The moderately religious are mistaken, but provided they keep their grand fictions to themselves and don’t try to murder anyone on the instructions of a heavenly commander or one of its earthly corporals claiming to speak for it, or make us live in a country where we are required by law to agree with them, they are no more menacing a political force than, say, the Greens, Nats, or UKIP, and probably less of a threat to our way of life. I’d take a benign religious type over the body politic toxins of a Natalie Bennett, Nicola Sturgeon or Nigel Farage any day.

Islamists are a whole dimension apart. ISIS and Boko Haram are just two of the many gangs of modern-day Islamists. They want to recreate the caliphate, a religiously underpinned state, everywhere, forcing us to live under Sharia, the code of so-called god-given Islamic law. Let’s spare ourselves here any descriptions of the stomach-churningly inhuman excesses of that particular code. God gave us those laws, you see, since we mere mortals aren’t up to law making. For an Islamist, trifling concepts such as democracy, political tolerance, equality of the sexes and sexual preferences are man-made affectations, abominations to be scorned. As Hilary Benn MP put it in that speech, “these people hold us in contempt.”

For many years, our otherwise laudably benign liberalism fostered a dangerous moral relativism with complacency as its safe house. Home-grown Islamists were treated as a bit of a sad joke. They were Dan Hannan’s petty criminals and saddoes, Boris Johnson’s wankers or Simon Jenkins’ those to be ignored. Whichever, they deserved and received our ridicule, pity or dismissal.

Times have changed and for me the new order arrived suddenly. In April 2010 I was in a General Election campaign office in East London when half a dozen Islamists stormed in waving a black flag, ranting and filming the whole episode. The Lord High Ranter told us that they wouldn’t rest until the Black Flag of Sharia flew over Downing Street. It was frightening while it was happening and we called the police in to advise on security, but I didn’t fear for my life at any stage. Three weeks later three miles down the road, Stephens Timms MP, while conducting his advice surgery, was stabbed in the stomach by an Islamist and almost died. I approached the 2015 General Election as Election Agent to the same candidate with genuine fear.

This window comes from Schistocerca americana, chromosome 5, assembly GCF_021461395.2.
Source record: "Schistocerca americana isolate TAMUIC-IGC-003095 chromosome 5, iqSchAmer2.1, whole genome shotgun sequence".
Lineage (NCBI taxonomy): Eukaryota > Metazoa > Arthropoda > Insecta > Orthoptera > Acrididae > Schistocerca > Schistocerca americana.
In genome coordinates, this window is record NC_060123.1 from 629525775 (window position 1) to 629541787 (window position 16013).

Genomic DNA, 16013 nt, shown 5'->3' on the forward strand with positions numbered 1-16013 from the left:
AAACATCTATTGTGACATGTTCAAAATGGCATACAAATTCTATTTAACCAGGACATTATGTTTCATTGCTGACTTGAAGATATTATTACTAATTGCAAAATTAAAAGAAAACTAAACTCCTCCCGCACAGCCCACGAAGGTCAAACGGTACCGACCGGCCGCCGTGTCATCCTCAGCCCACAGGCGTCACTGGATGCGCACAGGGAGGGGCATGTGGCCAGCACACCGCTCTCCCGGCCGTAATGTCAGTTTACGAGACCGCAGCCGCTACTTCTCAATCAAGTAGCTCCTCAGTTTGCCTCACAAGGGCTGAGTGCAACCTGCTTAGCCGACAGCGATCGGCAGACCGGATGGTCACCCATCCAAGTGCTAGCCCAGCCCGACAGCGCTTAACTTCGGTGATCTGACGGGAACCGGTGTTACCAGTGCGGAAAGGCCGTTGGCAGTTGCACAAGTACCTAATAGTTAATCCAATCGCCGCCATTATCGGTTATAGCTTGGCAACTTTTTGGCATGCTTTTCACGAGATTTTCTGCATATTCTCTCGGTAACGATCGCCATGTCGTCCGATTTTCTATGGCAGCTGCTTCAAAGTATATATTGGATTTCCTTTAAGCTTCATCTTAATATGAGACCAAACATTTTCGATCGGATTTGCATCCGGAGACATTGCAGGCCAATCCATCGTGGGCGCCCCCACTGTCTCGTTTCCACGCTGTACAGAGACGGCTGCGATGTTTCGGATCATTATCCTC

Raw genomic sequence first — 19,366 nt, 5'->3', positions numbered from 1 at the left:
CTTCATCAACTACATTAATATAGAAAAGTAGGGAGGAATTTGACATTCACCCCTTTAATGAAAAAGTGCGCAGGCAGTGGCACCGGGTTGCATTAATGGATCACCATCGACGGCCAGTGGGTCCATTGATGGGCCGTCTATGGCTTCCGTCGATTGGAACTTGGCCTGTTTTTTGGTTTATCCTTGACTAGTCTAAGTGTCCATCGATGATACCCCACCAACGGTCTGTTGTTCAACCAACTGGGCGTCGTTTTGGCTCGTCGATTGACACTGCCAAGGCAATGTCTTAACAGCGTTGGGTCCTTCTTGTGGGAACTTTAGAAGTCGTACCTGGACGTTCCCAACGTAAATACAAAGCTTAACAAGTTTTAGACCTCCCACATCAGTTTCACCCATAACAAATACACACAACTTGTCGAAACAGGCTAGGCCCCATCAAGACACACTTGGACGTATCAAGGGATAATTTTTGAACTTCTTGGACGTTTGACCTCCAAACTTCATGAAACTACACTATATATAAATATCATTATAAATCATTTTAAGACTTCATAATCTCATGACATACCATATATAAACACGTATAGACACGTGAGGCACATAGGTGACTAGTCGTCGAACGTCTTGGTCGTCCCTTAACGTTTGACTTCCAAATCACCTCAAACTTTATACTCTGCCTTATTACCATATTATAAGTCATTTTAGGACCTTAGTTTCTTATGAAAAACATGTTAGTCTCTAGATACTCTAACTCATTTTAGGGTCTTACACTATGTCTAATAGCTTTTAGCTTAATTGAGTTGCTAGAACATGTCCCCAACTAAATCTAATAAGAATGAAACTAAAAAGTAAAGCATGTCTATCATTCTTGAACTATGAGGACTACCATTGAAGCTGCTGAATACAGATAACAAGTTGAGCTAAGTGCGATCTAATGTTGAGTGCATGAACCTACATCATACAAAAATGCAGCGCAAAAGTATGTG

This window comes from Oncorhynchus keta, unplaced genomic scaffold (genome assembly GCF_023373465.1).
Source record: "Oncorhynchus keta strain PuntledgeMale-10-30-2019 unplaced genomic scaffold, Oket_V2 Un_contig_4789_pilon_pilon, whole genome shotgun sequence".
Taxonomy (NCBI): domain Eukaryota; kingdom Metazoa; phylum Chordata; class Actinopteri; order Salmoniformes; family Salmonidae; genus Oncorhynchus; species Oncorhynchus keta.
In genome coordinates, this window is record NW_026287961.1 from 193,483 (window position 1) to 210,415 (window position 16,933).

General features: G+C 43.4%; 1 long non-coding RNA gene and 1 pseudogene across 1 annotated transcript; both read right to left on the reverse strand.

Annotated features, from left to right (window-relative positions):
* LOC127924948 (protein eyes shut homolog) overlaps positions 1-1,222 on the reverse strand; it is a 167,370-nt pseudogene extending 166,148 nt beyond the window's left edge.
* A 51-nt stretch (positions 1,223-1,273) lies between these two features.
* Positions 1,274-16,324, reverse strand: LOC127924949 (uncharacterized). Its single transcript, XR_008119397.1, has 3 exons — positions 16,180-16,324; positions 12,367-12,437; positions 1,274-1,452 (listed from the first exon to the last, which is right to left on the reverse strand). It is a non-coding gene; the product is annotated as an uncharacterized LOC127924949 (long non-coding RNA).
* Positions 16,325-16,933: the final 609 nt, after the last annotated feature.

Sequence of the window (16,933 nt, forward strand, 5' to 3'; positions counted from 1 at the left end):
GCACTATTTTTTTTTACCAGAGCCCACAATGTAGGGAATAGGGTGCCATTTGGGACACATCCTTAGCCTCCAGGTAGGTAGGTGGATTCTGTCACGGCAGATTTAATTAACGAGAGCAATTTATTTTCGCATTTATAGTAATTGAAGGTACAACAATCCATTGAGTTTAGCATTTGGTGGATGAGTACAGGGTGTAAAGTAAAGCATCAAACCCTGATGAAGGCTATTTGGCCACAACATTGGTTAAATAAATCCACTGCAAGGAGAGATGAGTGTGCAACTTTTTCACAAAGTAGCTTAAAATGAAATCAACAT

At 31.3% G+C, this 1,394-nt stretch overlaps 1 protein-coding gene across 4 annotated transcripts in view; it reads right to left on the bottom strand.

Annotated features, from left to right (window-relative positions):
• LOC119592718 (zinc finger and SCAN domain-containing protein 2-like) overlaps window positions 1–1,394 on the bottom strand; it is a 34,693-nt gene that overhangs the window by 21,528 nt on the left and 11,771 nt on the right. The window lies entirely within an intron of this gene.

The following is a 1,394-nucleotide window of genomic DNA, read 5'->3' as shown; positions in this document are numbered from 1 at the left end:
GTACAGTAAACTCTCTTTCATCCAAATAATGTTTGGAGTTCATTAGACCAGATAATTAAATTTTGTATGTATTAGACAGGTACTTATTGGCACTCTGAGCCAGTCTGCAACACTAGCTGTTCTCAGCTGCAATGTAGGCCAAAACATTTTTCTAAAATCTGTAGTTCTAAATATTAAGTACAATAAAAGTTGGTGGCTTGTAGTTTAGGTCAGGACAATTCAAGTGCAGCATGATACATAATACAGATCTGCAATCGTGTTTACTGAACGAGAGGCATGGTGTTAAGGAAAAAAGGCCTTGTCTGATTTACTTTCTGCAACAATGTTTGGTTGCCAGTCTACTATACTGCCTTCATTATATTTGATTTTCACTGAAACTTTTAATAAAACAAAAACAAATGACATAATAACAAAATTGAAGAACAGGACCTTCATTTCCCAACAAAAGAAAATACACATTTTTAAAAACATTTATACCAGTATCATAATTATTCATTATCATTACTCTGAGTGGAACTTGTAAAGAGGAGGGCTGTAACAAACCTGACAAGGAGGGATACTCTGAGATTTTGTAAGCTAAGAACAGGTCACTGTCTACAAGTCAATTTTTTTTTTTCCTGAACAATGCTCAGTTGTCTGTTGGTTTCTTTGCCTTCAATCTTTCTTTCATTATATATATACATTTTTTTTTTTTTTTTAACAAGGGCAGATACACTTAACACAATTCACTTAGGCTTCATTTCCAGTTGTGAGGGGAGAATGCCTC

Islamists are waging war on Reason. It is not war in a conventional sense; you can forget the Geneva Convention, for a start. That’s man-made law, don’t forget, so the almighty does not approve. Their objective is to kill as many people as possible, Muslims and non-Muslims alike, in the most shocking, illustrative and memorable ways to take advantage of the terrorists’ multiplier effect. They like to paint a picture for us, do this lot, mostly with blood and body parts, sometimes with their own, sometimes with those of 10 year-old girls to whom they have strapped high explosives. No concession short of capitulation could ever satisfy them. “Convert or die” is their war cry. Talk of negotiating with such people is for the criminally insane or the Far Left in British politics.

Religious apologists hope that the sheer distance on the behaviour spectrum between the cuddly, civilised, faithful-though-secular, and the brutally irrational extremist means that no one will notice that it’s a continuum; they claim instead evidence of the clean break of separation. “No true believer would” etc, like I said.

But religious extremism is a subset of religion, a small, though significant and growing bubble inside the larger one in a Venn diagram. The religious moderate and the religious extremist are clearly connected in one important sense: they are founded on the same unreason. To deny that is worse than the normal polite unwillingness to offend the faithful, though it is often that too. It is also often a mendacious attempt by the faithful to deflect blame from their own unreason. Tony Blair and others’ “perversion” of a peaceful faith, and the last Archbishop of Canterbury’s expression of solidarity with Islam over the concept of blasphemy when cartoons of Mohammed were published in Denmark, are two examples of the former. And behind both good manners and self-regarding attempts to hide one’s own unreason, lies fear.

The apologists may well be right that our fury is not only wasted it is the exact reaction the barbarians seek. Our disproportionate reaction is their lottery win. How else can they attract followers? But to ignore it and employ ridicule is to cede the field and guarantee our own defeat.